On 3 Apr., 09:26, Virgil <vir...@ligriv.com> wrote: > In article > <2569eb91-7037-483e-be2c-17fce8394...@j9g2000vbz.googlegroups.com>, > > WM <mueck...@rz.fh-augsburg.de> wrote: > > On 3 Apr., 00:29, Virgil <vir...@ligriv.com> wrote: > > > > The point being that removing one object from an infinite set does not > > > diminish the infinite number left in the set > > > That is a good point. Alas induction holds for every natural number. > > No!
Your no is wrong. Induction holds for every natural number.
> It only holds for inductive sets:
But you don't know what the natural numbers are. > > One valid form of induction is: > > There exists a set of objects, N,
In mathematics that kind of nonsense is not required.
> and a special object such that: > 1. The special object is a member of N. > 2. For every object in N there is a successor object also in N.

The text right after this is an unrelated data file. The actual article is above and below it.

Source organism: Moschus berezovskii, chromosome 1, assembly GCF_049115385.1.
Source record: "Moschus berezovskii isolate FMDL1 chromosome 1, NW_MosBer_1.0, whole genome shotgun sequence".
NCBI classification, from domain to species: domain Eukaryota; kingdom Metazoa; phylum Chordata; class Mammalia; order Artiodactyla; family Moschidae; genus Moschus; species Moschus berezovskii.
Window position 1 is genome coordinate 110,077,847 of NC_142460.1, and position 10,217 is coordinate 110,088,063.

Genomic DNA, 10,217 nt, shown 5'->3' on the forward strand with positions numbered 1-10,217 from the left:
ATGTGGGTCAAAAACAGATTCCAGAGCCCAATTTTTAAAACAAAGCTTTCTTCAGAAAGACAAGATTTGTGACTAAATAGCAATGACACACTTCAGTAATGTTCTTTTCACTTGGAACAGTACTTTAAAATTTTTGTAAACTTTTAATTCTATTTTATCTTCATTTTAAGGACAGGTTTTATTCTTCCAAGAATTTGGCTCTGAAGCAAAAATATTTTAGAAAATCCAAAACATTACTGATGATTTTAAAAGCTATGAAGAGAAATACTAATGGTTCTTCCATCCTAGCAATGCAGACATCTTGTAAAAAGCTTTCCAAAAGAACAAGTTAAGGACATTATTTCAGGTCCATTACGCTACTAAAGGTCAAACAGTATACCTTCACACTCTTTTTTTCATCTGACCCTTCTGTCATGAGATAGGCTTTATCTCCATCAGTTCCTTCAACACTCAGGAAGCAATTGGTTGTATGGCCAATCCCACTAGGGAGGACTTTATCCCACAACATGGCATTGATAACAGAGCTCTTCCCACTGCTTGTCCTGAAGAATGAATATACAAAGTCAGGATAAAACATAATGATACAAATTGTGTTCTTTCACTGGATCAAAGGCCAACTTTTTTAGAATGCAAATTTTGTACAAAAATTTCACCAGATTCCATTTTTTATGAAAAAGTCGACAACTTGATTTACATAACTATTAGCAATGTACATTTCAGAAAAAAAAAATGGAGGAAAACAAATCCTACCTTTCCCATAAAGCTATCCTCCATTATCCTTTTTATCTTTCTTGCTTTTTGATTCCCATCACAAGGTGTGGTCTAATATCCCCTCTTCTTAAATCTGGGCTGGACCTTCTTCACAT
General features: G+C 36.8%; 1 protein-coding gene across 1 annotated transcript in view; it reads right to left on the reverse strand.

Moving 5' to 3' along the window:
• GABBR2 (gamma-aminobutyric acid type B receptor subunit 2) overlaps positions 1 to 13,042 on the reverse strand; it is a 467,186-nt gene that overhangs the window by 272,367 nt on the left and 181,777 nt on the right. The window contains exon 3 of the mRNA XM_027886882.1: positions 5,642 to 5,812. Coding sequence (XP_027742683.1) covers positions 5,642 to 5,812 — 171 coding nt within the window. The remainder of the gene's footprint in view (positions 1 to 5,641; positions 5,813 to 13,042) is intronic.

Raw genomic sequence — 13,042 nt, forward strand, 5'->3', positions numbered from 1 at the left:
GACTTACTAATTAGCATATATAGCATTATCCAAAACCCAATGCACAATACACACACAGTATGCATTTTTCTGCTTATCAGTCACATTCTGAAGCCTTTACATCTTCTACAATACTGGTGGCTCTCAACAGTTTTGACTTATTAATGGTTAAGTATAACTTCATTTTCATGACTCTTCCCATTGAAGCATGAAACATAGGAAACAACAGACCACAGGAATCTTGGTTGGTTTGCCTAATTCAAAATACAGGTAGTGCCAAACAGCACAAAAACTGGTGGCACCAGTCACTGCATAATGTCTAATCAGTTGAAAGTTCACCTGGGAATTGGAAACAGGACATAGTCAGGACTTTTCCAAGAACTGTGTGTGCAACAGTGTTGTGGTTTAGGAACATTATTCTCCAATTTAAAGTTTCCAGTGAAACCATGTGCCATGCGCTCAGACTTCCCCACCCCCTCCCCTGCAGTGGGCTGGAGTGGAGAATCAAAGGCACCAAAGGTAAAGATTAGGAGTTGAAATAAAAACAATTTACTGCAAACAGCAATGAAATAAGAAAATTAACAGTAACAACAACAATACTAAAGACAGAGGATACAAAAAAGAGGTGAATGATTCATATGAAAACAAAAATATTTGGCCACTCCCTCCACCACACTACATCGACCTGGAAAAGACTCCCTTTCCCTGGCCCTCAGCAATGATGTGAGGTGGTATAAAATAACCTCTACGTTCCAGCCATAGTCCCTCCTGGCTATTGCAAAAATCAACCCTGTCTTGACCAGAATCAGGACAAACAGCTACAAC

That is not induction, but the property of natural numbers that is required as the foundation of induction.
> 3. The special object is not a successor object of any object in N.
The special object it 2^22 and the elements of your N are 1^33, 0^44, (-1)^55 and so on.
> 4. If successors of two objects in N are the same, > then the two original objects are the same. > 5. If any set contains The special object and the successor > object of every object in N, then that set contains N as a subset.
The elements of N are the humans starting from Adam in the sequence of their birth?